- 4. Forces and the Properties of Materials Teaching ideas by Joanne Villis Here is an example of what you may draw on your whiteboard. At this point I would also show students what a marble actually looks like and conduct an image search on the internet, in order to show students what commercial marble runs look like. end of marble run
- 5. Forces and the Properties of Materials Teaching ideas by Joanne Villis As a class, discuss what might effect the speed of which a marble rolls? How might they create 3 marble runs so that the marble travels at different speeds? Invite students to consider how they might investigate their ideas? Then give each student a sticky note and ask them to write an ‘I think’ statement. For example, ‘I think the slope of the marble run effects the speed’, ‘I think the length of the marble run effects the speed’ or ‘I think the materials used for the marble run effects the speed’. Then ask students to turn their ‘I think’ statement into a question. If you haven’t used this method with your class before I suggest that you complete this part of the lesson as a group and model how to change a statement into a question.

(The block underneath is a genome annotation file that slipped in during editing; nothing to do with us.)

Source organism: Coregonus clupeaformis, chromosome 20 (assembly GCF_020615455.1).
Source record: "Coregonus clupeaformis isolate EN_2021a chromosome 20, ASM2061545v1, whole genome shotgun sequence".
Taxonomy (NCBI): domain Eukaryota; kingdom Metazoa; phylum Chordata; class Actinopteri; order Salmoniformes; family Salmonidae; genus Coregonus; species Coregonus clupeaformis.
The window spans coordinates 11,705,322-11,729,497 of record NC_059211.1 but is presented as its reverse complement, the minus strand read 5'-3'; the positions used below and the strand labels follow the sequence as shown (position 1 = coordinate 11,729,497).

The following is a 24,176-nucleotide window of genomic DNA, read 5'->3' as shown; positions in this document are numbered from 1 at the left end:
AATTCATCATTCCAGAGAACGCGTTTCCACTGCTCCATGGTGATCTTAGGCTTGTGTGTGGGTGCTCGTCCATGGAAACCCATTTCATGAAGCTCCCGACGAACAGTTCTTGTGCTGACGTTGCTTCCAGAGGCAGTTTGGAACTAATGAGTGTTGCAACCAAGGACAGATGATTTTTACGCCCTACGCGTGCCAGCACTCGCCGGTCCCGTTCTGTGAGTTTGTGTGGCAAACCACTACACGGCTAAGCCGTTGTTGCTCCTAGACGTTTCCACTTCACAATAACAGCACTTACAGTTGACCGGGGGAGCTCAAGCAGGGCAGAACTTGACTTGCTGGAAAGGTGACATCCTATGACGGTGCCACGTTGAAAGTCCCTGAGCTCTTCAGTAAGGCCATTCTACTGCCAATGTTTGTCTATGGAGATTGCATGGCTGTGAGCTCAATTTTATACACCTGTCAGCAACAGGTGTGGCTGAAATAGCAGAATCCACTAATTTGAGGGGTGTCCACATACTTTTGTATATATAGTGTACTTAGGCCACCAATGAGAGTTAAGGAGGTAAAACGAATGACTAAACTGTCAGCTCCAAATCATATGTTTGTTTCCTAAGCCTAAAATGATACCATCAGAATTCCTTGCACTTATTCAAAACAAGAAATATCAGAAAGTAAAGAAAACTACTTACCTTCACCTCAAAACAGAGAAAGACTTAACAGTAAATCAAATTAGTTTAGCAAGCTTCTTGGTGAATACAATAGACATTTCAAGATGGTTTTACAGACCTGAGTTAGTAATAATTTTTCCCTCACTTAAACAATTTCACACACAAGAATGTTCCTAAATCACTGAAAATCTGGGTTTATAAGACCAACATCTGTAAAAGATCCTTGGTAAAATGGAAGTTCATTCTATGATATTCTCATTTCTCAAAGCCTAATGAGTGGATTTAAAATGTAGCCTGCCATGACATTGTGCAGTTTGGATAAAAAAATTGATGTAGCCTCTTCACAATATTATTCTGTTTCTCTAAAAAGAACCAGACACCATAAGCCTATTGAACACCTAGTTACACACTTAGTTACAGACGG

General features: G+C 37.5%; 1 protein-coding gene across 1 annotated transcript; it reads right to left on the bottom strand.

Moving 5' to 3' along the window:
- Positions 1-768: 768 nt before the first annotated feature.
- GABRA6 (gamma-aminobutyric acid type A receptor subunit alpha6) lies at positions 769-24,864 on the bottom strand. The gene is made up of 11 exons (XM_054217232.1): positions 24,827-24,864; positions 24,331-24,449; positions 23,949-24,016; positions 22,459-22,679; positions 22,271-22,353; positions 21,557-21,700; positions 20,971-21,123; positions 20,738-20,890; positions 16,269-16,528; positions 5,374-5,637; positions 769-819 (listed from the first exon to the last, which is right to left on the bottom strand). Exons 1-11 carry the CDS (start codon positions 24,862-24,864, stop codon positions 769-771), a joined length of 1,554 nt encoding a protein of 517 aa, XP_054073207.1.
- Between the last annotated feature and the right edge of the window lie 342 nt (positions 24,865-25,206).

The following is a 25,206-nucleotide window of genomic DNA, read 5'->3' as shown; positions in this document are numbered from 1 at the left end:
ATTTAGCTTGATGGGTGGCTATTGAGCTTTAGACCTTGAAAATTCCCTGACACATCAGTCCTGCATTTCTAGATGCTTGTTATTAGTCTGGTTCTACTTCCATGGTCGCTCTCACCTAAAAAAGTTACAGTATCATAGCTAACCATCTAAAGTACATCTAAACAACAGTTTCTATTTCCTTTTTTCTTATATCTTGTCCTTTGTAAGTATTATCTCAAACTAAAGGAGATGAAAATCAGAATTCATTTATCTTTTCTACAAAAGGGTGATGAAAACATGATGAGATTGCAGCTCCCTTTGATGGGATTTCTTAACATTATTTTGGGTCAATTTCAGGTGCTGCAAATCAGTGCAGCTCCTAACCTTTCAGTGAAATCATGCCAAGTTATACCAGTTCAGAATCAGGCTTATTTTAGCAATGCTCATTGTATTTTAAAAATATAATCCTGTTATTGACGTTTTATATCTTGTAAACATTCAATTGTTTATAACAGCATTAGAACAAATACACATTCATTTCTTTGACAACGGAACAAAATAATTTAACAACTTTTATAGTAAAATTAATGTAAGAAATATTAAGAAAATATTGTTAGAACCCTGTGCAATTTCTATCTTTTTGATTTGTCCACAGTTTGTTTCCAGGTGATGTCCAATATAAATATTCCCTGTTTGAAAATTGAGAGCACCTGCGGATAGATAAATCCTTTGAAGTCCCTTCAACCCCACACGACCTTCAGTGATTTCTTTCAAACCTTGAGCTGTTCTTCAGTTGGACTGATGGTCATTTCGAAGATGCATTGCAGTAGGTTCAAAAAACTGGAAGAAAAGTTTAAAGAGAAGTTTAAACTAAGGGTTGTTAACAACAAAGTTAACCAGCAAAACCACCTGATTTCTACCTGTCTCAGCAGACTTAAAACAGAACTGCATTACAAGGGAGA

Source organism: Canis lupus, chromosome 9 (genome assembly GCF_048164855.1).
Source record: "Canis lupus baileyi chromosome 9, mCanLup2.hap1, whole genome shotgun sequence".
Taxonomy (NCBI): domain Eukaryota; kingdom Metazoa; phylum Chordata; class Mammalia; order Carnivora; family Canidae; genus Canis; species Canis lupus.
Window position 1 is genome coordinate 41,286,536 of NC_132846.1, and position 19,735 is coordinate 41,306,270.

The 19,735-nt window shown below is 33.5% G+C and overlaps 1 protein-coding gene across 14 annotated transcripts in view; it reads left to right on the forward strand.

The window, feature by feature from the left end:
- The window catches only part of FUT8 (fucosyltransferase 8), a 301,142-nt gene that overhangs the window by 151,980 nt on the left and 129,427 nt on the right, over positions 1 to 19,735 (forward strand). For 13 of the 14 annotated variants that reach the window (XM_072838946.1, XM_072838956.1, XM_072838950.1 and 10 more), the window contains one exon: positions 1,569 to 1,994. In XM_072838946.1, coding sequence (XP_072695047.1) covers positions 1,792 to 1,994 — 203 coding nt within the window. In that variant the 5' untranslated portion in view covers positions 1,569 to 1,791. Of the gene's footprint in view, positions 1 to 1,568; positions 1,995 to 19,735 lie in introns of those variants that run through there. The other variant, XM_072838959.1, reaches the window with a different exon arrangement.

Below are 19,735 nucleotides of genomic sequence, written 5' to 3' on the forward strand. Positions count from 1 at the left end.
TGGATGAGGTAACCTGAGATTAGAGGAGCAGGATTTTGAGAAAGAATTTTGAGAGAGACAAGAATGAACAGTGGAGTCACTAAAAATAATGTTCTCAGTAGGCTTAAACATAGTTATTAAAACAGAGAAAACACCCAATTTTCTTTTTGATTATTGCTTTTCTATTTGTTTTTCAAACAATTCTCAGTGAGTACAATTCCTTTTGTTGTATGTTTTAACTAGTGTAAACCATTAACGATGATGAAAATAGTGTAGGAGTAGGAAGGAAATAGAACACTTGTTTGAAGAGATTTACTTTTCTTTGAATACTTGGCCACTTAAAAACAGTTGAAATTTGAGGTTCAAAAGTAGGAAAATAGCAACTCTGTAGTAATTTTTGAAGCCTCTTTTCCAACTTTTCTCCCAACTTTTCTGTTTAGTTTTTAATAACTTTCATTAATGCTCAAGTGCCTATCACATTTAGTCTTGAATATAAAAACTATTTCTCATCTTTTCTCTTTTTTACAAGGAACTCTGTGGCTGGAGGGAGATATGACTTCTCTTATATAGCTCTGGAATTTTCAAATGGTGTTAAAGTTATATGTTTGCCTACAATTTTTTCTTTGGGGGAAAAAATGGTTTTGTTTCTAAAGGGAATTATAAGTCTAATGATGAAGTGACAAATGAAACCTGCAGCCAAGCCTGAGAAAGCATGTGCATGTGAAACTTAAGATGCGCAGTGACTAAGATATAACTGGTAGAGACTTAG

- 6. Forces and the Properties of Materials Teaching ideas by Joanne Villis Invite students to stick their sticky note on the whiteboard so that others can see their question and statement. This enables students to share their thoughts. Then show students a range of junk materials (ie planks of wood, toilet rolls, boxes, paper, blocks, stop watches, straws, containers, rulers etc) and ask students to consider how they might use the materials to investigate their question. It is important to emphasise that they are not making their marble runs, they are creating an investigation in order to answer their question. Students are then asked to list the materials they need and write a method for their investigation.
- 7. Forces and the Properties of Materials Teaching ideas by Joanne Villis
- 8. Forces and the Properties of Materials Teaching ideas by Joanne Villis Lesson 3 and 4: Students conduct their investigation, record their results and write a few sentences explaining what their results mean. Share student’s results as a group.